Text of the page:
Posted: 03/11/13 12:05, Edited: 03/11/13 22:16
by Dave Mindeman
In politics, bold thinking is never rewarded.
Governor Dayton is going to be dropping a large portion of his original tax plan. I guess getting reelected has taken precedence.
I can't exactly blame him....it is the nature of our political system. We either do nothing about problems until a crisis occurs or we do things in tiny, incremental steps.
The pragmatist in me accepts that, the progressive in me finds all of it deeply disturbing.
I doubt that our structural budget deficit can be fixed by raising taxes on the wealthy alone. There are just too many obsolete tax methods that are going to continue.
We still have a service economy and the ability to raise enough revenue on taxing goods will continue to decline. It is disappointing that the Governor is going to scrap the entire business service tax....some additional taxes on service would certainly have been appropriate.
For instance, I fail to understand the logic that corporations can hire consultants and accounting firms and lawyers for the sole purpose of reducing their tax liability....and yet, if we tax that service it will destroy the economy. Nonsense.
In addition, I am disappointed that so much attention was paid to the business tax, that we failed to articulate how beneficial it would be to lower the overall sales rate of 6.875 to 5.50. That will probably not change now and will allow the GOP complaints about how we are the highest sales tax state in the Midwest to go on ad infinitum. And it is true- we have the highest Midwest sales tax, but any kind of attempt to change that will take a major restructuring as Dayton had proposed and which everybody seems to be rejecting.
I still have some hopes for incremental changes. Here is my pragmatic wish list.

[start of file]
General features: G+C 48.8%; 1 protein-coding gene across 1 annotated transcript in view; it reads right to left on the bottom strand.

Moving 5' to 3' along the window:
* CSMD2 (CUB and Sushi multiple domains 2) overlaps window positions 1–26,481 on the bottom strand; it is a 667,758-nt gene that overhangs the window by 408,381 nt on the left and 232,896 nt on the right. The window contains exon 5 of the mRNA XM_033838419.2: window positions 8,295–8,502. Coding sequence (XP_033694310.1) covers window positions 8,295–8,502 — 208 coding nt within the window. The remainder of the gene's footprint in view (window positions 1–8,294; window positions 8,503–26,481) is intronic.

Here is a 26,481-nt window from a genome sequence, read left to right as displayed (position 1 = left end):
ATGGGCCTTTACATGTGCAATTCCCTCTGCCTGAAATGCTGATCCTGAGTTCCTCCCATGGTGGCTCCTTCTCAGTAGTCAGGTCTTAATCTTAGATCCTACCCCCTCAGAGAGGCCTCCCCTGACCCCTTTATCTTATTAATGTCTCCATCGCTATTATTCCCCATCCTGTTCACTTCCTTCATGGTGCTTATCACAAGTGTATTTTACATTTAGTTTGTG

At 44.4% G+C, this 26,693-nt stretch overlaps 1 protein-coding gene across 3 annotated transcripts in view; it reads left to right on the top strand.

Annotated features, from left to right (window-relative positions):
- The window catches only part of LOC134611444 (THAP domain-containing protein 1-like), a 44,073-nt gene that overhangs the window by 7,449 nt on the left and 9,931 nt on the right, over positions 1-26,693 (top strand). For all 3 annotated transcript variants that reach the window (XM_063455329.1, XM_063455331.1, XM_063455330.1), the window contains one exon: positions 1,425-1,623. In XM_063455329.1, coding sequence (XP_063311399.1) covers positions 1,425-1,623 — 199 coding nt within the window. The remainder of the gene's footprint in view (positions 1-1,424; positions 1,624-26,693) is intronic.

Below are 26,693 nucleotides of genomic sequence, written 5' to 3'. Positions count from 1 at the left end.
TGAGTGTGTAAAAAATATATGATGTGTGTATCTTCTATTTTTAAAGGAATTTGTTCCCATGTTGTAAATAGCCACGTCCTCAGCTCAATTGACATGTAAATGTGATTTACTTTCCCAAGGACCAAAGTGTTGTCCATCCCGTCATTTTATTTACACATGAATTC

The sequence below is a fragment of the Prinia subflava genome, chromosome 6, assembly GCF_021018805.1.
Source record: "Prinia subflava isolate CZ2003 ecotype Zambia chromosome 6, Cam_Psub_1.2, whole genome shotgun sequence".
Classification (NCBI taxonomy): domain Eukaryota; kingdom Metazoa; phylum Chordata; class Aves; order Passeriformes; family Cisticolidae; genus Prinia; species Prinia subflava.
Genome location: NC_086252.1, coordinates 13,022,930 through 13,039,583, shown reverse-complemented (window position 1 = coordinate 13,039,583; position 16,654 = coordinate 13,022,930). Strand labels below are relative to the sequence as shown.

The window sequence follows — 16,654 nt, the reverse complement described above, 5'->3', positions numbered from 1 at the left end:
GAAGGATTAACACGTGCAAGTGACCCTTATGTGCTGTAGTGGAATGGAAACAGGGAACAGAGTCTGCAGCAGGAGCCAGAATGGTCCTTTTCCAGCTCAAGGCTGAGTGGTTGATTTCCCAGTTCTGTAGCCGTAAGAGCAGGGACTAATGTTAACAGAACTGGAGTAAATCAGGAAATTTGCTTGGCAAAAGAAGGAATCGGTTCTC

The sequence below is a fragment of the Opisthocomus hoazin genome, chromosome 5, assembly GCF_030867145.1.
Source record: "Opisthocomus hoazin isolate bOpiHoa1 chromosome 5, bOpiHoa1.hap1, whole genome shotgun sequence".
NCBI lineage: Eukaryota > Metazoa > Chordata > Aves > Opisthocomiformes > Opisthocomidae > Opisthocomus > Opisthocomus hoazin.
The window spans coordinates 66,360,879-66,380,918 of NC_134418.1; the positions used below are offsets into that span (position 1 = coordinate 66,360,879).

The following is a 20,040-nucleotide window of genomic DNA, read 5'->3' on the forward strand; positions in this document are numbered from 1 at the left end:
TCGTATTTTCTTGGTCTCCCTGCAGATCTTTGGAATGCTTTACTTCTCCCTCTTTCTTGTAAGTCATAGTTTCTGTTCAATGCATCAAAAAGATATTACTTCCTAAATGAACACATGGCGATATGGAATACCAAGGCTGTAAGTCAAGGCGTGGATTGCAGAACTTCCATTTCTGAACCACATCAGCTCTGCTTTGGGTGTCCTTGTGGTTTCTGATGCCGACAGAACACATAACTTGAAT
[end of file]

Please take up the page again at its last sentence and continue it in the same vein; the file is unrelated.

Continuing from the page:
1) Wealthy Income Tax Hike
-- You know, I would have rather seen this go away than the buiness service tax. But then business wants none of it anyway. It is likely that this will pass now (with business and higher income residents objections), but it is now the only way to eliminate the deficit and do anything about education. The business community simply abdicates their state citizenship. They want the great education. They want the roads and bridges fixed and maintained. They want transit to be modern and able to transfer commuters and shoppers more efficiently. But the bottom line is they will not pay for it.
2) Transit Tax
-- the .25% transit tax has to stay on the table. We simply have to pick up the pace on a full transit mechanism for the Metro. I'm ok with it being a seven county only tax. Outstate will not see the full benefits -- but they will derive ease of access when they visit the Metro. They will still spend significant money in the metropolitan area; so they still pay some of it. But the longer we slow walk our way to a full transit system, the farther behind we will be as modern metro area.
3) Mayo Clinic Proposal
-- I realize that there are some questions as to how much the state would be paying overall in this venture. Bonding has a price (as the tobacco bond fiasco has shown us). But the quicker we move on this, the quicker Rochester can begin its development phase and be an engine of growth in a more rural part of the state. Rochester can not only be a "medical destination" but the entire state of Minnesota can be a leader in a growth industry as more and more medical personnel see Minnesota as the place to be.
4) Repeal of DOMA Discrimination
-- This is still just the right thing to do, no matter what kind of polls we get on the issue. We need to settle this and move on. A year from now, we will wonder what the big deal was.
5) Education Investment
-- The promise of new revenues in education has to continue. Dayton may have to dig deeper in the budget analysis to make this happen, but we need it to work. Unlike a lot of people, I'm OK with the budget shift repayment delay if we can get new permanent revenues. I think most of the school districts feel the same. The scaling back of Dayton's grand proposal will make this a little tougher now - but it is still a needed future investment for the state economy.
Those are my 5 "musts" for this session. The original intent had so much promise and was a true reform that would have put the state on its firmest financial footing ever. But we are not going to go there it would seem.
We will have to settle for the piecemeal approach....
as we always seem to do.